No big surprises from Hortonworks. The big data company, which went public last December, managed revenue of $46 million for its 2014 fiscal year and its net loss was $177.4 million. It would rather have you consider its “billings” numbers, which include the services it offers to get its software up and running. Those were $87.1 million, up 134% from the prior year. I’ll be speaking with Hortonworks CEO Rob Bearden this afternoon, so expect more after that conversation.
Remember this name. Xero, a New Zealand cloud accounting software company that loves to beat Intuit, just raised a whopping $111 million from Accel Partners and Matrix Capital Management. It also hired a new U.S. president, Russell Fujioka, who used to be the CFO for Salesforce.
Google wants to take over Mountain View, California. It leases more than 7.3 million square feet of office space in the San Jose suburb. Now, it’s proposing a sprawling new headquarters campus. The most controversial part of the plan: how much new housing to add.
Looks like the net neutrality vote will happen Thursday, after one of the biggest Congressional corporate lobbying efforts ever—ranging from telecos like Verizon to content provider Netflix to e-commerce marketplace Etsy. Right now, odds are the measure will pass.
Anthem data breach exposes non-customers. The health insurer figures that records for up to 8.8 million customers of partner Blue Cross Blue Shield are at risk after its massive network break-in. On a brighter note, the FBI may be close to identifying the culprits.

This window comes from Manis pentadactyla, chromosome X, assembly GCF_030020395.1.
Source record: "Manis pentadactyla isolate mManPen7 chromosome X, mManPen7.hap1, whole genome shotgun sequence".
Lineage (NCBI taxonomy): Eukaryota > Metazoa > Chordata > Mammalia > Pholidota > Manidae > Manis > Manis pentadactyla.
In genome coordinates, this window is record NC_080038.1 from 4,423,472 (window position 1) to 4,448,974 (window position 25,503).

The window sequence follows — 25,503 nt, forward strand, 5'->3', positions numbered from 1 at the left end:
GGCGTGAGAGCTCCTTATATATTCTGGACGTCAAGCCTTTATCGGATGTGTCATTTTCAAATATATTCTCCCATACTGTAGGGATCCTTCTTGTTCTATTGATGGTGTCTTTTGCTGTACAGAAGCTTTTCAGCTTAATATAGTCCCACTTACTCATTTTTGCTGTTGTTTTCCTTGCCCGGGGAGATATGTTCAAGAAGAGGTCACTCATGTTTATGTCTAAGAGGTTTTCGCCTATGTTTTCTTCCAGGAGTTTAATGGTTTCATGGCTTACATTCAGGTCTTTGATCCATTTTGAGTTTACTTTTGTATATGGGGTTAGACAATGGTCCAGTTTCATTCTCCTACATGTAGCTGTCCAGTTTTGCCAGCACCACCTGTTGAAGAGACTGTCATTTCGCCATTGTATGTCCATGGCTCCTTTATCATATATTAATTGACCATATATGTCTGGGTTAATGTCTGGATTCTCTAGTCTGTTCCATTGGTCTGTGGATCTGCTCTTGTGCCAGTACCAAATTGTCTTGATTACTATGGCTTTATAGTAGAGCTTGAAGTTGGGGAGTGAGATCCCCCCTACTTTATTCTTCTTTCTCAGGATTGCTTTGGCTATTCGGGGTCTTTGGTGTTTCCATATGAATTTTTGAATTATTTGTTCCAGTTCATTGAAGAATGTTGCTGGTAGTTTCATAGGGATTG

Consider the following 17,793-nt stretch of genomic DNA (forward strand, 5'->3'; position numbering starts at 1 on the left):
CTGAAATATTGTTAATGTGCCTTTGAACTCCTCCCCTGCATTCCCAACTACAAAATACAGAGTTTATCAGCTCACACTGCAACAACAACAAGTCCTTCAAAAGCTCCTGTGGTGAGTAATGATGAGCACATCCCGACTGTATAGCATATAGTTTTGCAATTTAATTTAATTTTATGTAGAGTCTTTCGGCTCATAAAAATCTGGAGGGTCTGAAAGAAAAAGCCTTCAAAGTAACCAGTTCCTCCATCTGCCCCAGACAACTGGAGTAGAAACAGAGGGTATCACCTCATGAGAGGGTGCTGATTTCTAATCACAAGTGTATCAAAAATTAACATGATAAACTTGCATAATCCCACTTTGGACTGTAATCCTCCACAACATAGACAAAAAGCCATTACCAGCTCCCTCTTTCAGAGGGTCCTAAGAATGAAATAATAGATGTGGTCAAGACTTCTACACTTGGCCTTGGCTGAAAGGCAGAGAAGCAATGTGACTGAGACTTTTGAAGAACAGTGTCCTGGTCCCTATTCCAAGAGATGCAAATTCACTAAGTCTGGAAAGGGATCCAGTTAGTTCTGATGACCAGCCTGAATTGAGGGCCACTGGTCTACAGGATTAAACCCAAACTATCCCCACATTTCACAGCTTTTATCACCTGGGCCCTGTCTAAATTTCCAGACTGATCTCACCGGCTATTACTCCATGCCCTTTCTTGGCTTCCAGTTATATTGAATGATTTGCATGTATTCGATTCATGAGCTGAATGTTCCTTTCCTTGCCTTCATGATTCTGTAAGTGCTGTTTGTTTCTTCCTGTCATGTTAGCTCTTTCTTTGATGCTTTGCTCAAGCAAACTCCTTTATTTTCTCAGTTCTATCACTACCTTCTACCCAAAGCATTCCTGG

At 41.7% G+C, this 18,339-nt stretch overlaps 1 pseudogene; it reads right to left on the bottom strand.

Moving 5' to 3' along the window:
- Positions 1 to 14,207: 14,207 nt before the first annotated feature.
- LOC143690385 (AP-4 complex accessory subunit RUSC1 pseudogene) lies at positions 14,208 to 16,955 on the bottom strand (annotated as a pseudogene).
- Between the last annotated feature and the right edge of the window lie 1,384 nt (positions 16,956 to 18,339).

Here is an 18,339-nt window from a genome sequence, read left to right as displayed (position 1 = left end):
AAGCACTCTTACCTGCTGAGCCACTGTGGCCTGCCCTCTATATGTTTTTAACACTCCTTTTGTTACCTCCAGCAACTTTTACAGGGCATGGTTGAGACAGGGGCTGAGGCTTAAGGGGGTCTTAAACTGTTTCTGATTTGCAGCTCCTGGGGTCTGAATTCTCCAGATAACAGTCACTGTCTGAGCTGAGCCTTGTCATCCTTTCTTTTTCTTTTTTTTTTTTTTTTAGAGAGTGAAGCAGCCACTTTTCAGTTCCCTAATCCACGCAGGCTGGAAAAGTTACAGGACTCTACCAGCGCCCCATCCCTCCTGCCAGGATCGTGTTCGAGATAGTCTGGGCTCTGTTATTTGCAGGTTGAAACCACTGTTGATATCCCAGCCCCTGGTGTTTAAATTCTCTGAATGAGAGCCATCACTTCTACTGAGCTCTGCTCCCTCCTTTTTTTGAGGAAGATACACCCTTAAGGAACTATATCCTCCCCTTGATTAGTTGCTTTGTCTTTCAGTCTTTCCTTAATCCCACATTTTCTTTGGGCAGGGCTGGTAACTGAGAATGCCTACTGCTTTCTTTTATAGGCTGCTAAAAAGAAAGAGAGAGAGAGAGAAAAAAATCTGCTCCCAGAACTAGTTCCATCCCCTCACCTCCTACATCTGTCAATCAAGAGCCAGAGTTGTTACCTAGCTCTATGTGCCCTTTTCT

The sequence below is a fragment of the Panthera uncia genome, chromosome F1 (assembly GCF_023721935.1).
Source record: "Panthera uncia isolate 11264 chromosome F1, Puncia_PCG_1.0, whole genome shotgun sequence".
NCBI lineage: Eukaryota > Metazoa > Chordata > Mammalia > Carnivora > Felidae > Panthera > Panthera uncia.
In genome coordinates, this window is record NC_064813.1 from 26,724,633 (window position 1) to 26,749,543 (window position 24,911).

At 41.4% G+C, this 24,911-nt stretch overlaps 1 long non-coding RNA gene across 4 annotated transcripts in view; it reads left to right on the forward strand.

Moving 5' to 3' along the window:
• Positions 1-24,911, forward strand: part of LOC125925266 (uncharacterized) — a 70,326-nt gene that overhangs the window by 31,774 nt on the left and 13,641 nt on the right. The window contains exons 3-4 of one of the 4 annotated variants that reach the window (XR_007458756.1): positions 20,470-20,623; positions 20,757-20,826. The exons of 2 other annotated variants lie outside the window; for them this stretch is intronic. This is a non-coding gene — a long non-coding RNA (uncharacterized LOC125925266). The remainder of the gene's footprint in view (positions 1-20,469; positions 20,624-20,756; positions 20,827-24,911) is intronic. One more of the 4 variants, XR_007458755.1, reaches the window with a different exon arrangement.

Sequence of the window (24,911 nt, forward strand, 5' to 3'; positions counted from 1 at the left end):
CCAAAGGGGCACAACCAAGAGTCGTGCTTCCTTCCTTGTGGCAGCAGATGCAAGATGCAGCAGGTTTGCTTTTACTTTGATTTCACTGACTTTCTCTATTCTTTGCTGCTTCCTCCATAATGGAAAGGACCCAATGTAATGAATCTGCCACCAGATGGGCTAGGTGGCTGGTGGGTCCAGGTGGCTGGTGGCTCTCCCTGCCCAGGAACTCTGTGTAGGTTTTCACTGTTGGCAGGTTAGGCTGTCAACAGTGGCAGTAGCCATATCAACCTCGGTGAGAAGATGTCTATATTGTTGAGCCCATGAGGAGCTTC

Eric Schmidt heads to Brussels, where Reuters reports Google’s executive chairman will meet next week with Europe’s antitrust chief. On the agenda: the four-year investigation related to its online travel and price-shopping services.
Computer Sciences may be in play, now that talks with Cap Gemini and Carlyle Group have fizzled. The big government tech consulting firm has a market cap of approximately $10 billion.
Don’t worry so much. Dutch maker Gemalto confirms internal network hack, but says the breach didn’t expose encryption keys for millions of mobile SIM cards—as originally feared.
U.S. welcomes high-tech spouses. A new immigration policy could make it simpler for those married to H-1B visa holders to apply for jobs of their own.